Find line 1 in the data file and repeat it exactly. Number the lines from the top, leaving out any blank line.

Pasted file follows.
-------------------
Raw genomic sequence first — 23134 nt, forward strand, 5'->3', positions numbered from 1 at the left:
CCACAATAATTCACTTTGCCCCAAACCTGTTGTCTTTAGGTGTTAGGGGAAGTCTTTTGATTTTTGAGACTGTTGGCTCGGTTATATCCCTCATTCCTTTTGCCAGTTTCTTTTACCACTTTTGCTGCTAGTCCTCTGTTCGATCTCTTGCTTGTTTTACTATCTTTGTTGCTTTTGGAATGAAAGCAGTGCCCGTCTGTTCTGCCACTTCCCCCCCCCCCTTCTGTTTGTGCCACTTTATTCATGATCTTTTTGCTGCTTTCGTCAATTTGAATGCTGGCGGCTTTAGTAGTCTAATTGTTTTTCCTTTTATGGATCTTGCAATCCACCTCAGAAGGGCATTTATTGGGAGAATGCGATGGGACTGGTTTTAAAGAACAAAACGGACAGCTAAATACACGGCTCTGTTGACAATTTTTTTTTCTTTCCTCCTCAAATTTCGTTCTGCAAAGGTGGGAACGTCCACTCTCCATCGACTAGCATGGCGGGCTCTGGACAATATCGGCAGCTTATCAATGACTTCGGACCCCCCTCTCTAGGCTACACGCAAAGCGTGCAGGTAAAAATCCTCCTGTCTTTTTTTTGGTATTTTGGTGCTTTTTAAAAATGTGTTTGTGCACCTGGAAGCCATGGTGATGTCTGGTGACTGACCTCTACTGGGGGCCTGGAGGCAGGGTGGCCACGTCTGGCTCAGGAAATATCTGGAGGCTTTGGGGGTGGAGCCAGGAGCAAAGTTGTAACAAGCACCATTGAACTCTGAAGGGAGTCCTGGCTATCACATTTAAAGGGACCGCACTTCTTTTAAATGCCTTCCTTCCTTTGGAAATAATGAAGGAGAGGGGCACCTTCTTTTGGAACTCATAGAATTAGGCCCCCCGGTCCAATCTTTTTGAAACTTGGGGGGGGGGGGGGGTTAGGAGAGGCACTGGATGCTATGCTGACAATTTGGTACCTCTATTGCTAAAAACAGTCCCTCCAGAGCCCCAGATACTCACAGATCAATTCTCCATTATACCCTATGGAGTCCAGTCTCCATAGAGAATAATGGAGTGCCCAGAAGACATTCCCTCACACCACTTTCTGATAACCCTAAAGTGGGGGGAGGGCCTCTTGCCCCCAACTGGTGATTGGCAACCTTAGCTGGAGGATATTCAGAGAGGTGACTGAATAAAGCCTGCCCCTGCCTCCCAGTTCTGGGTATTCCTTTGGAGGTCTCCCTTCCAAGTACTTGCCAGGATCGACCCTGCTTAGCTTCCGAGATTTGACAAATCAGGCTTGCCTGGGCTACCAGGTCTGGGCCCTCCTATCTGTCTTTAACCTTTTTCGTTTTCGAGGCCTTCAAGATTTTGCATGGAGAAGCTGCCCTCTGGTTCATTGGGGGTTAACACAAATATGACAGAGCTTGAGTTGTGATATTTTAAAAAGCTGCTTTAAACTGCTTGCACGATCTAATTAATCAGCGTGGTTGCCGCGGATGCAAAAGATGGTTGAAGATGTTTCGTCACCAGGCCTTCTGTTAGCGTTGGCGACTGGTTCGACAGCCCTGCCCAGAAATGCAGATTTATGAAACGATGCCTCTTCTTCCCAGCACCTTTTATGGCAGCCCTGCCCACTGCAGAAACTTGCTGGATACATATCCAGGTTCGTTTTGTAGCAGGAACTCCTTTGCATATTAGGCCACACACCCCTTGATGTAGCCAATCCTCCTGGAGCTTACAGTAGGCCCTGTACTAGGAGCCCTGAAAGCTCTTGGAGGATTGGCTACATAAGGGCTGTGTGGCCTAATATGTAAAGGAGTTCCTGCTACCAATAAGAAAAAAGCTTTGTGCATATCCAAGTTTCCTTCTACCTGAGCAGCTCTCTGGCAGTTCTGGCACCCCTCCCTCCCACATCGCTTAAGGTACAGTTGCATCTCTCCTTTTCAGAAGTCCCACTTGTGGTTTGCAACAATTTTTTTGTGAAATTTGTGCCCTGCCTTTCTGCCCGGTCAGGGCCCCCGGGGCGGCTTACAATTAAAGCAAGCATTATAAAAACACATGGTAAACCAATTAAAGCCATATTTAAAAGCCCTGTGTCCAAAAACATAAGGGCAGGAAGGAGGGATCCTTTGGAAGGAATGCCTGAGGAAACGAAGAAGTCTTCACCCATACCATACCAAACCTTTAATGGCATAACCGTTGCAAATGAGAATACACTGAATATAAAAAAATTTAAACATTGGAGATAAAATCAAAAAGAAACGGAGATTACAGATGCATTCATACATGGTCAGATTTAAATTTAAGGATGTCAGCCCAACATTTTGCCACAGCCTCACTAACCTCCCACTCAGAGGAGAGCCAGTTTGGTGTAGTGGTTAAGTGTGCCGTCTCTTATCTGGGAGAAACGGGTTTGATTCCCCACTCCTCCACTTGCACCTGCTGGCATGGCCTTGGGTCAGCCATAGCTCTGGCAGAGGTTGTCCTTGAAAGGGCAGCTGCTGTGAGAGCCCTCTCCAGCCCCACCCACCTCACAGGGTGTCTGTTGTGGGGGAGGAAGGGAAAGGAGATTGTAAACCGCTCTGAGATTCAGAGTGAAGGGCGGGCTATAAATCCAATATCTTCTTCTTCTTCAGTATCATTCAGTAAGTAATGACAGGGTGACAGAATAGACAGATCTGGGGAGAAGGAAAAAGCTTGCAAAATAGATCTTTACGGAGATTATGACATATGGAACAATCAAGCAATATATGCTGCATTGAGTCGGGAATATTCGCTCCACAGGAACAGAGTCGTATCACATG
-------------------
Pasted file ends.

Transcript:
Raw genomic sequence first — 23134 nt, forward strand, 5'->3', positions numbered from 1 at the left: